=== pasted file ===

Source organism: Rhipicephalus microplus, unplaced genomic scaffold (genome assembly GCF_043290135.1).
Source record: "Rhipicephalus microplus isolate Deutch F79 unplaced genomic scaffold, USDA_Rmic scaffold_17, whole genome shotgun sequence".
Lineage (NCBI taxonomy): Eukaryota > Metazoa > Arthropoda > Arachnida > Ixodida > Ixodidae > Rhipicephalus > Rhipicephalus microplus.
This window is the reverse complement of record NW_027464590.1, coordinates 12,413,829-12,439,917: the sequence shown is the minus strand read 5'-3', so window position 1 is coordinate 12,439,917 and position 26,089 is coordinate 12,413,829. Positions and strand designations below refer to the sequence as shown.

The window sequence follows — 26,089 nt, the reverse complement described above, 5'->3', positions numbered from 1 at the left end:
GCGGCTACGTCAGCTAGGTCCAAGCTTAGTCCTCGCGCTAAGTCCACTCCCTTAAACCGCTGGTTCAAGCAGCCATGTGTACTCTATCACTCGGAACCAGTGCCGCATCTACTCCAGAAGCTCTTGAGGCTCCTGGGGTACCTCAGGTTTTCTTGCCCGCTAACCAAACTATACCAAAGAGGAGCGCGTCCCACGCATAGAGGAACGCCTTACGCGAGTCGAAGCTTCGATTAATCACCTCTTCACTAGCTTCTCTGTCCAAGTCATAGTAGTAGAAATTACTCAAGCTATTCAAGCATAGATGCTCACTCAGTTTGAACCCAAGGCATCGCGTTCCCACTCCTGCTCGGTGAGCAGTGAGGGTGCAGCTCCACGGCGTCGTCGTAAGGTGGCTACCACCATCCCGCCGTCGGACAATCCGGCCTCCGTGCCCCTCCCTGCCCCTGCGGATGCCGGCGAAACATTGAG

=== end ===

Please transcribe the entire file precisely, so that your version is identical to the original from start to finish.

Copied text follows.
Source organism: Rhipicephalus microplus, unplaced genomic scaffold (genome assembly GCF_043290135.1).
Source record: "Rhipicephalus microplus isolate Deutch F79 unplaced genomic scaffold, USDA_Rmic scaffold_17, whole genome shotgun sequence".
Lineage (NCBI taxonomy): Eukaryota > Metazoa > Arthropoda > Arachnida > Ixodida > Ixodidae > Rhipicephalus > Rhipicephalus microplus.
This window is the reverse complement of record NW_027464590.1, coordinates 12,413,829-12,439,917: the sequence shown is the minus strand read 5'-3', so window position 1 is coordinate 12,439,917 and position 26,089 is coordinate 12,413,829. Positions and strand designations below refer to the sequence as shown.

The window sequence follows — 26,089 nt, the reverse complement described above, 5'->3', positions numbered from 1 at the left end:
GCGGCTACGTCAGCTAGGTCCAAGCTTAGTCCTCGCGCTAAGTCCACTCCCTTAAACCGCTGGTTCAAGCAGCCATGTGTACTCTATCACTCGGAACCAGTGCCGCATCTACTCCAGAAGCTCTTGAGGCTCCTGGGGTACCTCAGGTTTTCTTGCCCGCTAACCAAACTATACCAAAGAGGAGCGCGTCCCACGCATAGAGGAACGCCTTACGCGAGTCGAAGCTTCGATTAATCACCTCTTCACTAGCTTCTCTGTCCAAGTCATAGTAGTAGAAATTACTCAAGCTATTCAAGCATAGATGCTCACTCAGTTTGAACCCAAGGCATCGCGTTCCCACTCCTGCTCGGTGAGCAGTGAGGGTGCAGCTCCACGGCGTCGTCGTAAGGTGGCTACCACCATCCCGCCGTCGGACAATCCGGCCTCCGTGCCCCTCCCTGCCCCTGCGGATGCCGGCGAAACATTGAG